What Is Heavy Cream? And What Is A Heavy Cream Substitute?
Julia Child once said, "If you're afraid of butter, use cream." Wise words. Here, everything you've ever wanted to know about heavy cream starting with where it comes from.
By Fraya Berg for Food Network Kitchen
Fraya is a chef and a contributing writer at Food Network.
Heavy cream is almost magical. You can whip it into a semi-solid form that will hold its shape for piping or give a mousse a lift for lightness. You can freeze it in an ice cream machine and you can frost a cake with it. If you’re struggling to fix a soup or a sauce, adding fat is almost always your best option for a happy outcome. Heavy cream lasts a long time on the fridge, so it’s a good idea to always have some on hand.
What Is Heavy Cream?
Heavy cream is milk fat that collects on top of fresh milk if it hasn’t been homogenized. Homogenizing milk is the process that turns the fat in milk into droplets that are so infinitesimal that they stay suspended in the milk. It's not to be confused with pasteurizing milk: that’s the heat process that kills anything that might be in milk that could make you sick. Like all things related to food, exactly what is heavy cream is regulated by the Food and Drug Administration or FDA. They have decreed that heavy cream can contain 36% to 40% fat, with the rest of the liquid being milk. Typically, you’ll only find heavy cream that is 36% fat in a grocery store. Restaurants get the really good stuff - 40%.
Are Heavy Cream and Whipping Cream The Same?
Heavy cream and whipping cream are almost the same thing, they’re just a little bit different in the percentage of fat. If a carton says heavy cream or heavy whipping cream, it’s got at least 36% fat. Whipping cream has between 30% and 36% fat. Both will whip up to a whipped cream that you can use to top pumpkin pie or hot chocolate or a banana split, but whipping cream will deflate sooner. It’s the fat that helps it keep its shape when whipped.
What Is the Difference Between Heavy Cream And Half And Half?
Half and half is simply a mixture of equal parts whole milk and heavy cream. The percentage of fat in half and half varies between 10.5% and 18% depending on the cream. Remember, cream can be 36% to 40% fat, so that accounts for the variability in half and half. For a deeper dive on half and half, check out our article What Is Half and Half? And What’s a Substitute For It?.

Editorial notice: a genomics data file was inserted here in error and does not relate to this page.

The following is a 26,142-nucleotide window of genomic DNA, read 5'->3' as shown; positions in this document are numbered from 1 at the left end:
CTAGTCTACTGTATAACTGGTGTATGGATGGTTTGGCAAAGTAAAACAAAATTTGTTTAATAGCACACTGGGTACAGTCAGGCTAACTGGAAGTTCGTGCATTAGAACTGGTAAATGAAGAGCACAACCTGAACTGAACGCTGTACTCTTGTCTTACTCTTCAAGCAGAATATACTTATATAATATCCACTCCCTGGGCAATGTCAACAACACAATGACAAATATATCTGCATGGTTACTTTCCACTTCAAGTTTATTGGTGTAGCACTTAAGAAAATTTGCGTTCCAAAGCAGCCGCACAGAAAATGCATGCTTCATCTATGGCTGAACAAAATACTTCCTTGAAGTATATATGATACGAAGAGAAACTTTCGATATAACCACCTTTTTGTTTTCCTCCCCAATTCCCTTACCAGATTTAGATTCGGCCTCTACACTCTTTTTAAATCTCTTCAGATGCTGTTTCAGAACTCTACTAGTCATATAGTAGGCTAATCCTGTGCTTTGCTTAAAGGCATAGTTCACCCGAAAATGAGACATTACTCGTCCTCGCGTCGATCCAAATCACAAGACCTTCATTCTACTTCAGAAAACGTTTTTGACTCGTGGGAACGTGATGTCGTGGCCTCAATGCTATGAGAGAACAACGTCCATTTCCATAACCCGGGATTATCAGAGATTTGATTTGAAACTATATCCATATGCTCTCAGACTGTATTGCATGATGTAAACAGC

What Is a Heavy Cream Substitute?
You can make a stand-in for the heavy cream called for in a recipe where it will be mixed with other ingredients. Melt 1/4 cup unsalted butter in a large glass bowl and gradually whisk in 3/4 cup whole milk or half and half. You’ll end up with 1 cup of a cream substitute. Use in soups, sauces, puddings, etc. It’s not your best option for heavy cream that needs to be whipped for a dessert.
Full fat vanilla or honey Greek yogurt thinned with a bit of milk is a nice topping for a dessert, but not recommended for a savory dish. Full fat plain Greek yogurt with some added sugar is a sweet stand-in that is more neutral than honey or vanilla.
What Is a Vegan Heavy Cream Substitute?
The cream in a can of full fat coconut milk can stand in as a vegan option, just be sure it’s coconut milk and not cream of coconut (that’s for cocktails and it’s loaded with sugar.) Put the can in the fridge for several hours to really chill it. Open it and skim the fat from the top. You can use it in soups and pastas and even whip it with some sugar, just be sure the flavor of coconut will complement the recipe.
How to Make Whipped Cream from Heavy Cream
To make whipped cream, follow these simple steps. Head over to our step-by-step guide on How to Make Whipped Cream for even more info.
- Chill the bowl and ingredients. Place a metal mixing bowl and your mixer’s beaters (if you don’t have a metal bowl the world will not end) in the freezer for at least 15 minutes. Keep the cream in the fridge until the last minute.
- Add the sugar, if using. If you’re going to sweeten the cream, put the granulated sugar or confectioners’ sugar in the bowl first. We recommend up to 2 tablespoons per cup.
- Add the cream and start on low. Add the cold cream start mixing on low with an electric mixer so it won’t splash out of the bowl. If you’re using vanilla add it at this point.
- Whisk just until firm peaks form. Increase to medium high and whip just until barely firm peaks form. If you whip it too much, it will begin to separate into very sweet butter. If you go just the tiniest bit too far and it just looks a bit grainy, you can add some unwhipped cream and whisk it in using a hand whisk.
- Cover and refrigerate until ready to use. If it deflates a bit, whip it back into shape with a hand whisk.
Or you can take the easy way out and use a pressurized istant whip cream dispenser.
What Is Heavy Cream Used For?
Besides being Julia Child’creams stand-in for butter, heavy cream does have other uses. It’s an excellent thickener/enricher for soups and sauces, especially since cream (as opposed to half and half) will not curdle when boiled. Heavy cream is also used for ice cream, frostings and as a topper for desserts because when whipped, it can be piped and hold its shape.
Recipes Featuring Heavy Cream
A fluffy biscuit + strawberries sweetened with honey + perfectly whipped cream = all-American Classic Strawberry Shortcake
Some may say the dollop of whipped cream on this pudding is gilding the lily. We aren’t them.
The beauty of heavy cream is that you can boil it and it thickens. That’s what it does in this sauce, along with bringing the classic flavor.
We know this is frosting, but that doesn’t stop us from using it as a topping for anything that cries out for whipped cream.
The layers of flavor in this pasta sauce will have everyone sit up and take notice. Bravo!